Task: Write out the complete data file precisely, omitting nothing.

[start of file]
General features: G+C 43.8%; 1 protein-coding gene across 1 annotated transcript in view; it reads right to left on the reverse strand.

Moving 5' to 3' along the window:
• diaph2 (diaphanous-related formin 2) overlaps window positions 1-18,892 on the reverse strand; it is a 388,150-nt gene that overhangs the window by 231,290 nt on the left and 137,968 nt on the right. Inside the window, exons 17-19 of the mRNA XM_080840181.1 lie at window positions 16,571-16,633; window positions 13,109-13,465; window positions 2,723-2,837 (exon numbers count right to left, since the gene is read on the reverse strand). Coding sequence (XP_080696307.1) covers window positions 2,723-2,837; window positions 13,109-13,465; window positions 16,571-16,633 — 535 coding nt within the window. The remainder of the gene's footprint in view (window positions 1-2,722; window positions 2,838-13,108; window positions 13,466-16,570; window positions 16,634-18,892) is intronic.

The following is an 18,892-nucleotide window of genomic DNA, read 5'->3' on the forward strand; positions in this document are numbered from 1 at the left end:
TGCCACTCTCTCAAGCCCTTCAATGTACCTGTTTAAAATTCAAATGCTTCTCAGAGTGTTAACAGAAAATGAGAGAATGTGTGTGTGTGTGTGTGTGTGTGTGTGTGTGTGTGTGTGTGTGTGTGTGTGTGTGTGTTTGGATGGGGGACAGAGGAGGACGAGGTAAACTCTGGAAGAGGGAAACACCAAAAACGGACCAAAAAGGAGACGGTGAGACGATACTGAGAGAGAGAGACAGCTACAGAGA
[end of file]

General features: G+C 43.8%; 1 protein-coding gene across 1 annotated transcript in view; it reads right to left on the reverse strand.

Moving 5' to 3' along the window:
• diaph2 (diaphanous-related formin 2) overlaps window positions 1-18,892 on the reverse strand; it is a 388,150-nt gene that overhangs the window by 231,290 nt on the left and 137,968 nt on the right. Inside the window, exons 17-19 of the mRNA XM_080840181.1 lie at window positions 16,571-16,633; window positions 13,109-13,465; window positions 2,723-2,837 (exon numbers count right to left, since the gene is read on the reverse strand). Coding sequence (XP_080696307.1) covers window positions 2,723-2,837; window positions 13,109-13,465; window positions 16,571-16,633 — 535 coding nt within the window. The remainder of the gene's footprint in view (window positions 1-2,722; window positions 2,838-13,108; window positions 13,466-16,570; window positions 16,634-18,892) is intronic.

The following is an 18,892-nucleotide window of genomic DNA, read 5'->3' on the forward strand; positions in this document are numbered from 1 at the left end:
TGCCACTCTCTCAAGCCCTTCAATGTACCTGTTTAAAATTCAAATGCTTCTCAGAGTGTTAACAGAAAATGAGAGAATGTGTGTGTGTGTGTGTGTGTGTGTGTGTGTGTGTGTGTGTGTGTGTGTGTGTGTGTGTTTGGATGGGGGACAGAGGAGGACGAGGTAAACTCTGGAAGAGGGAAACACCAAAAACGGACCAAAAAGGAGACGGTGAGACGATACTGAGAGAGAGAGACAGCTACAGAGA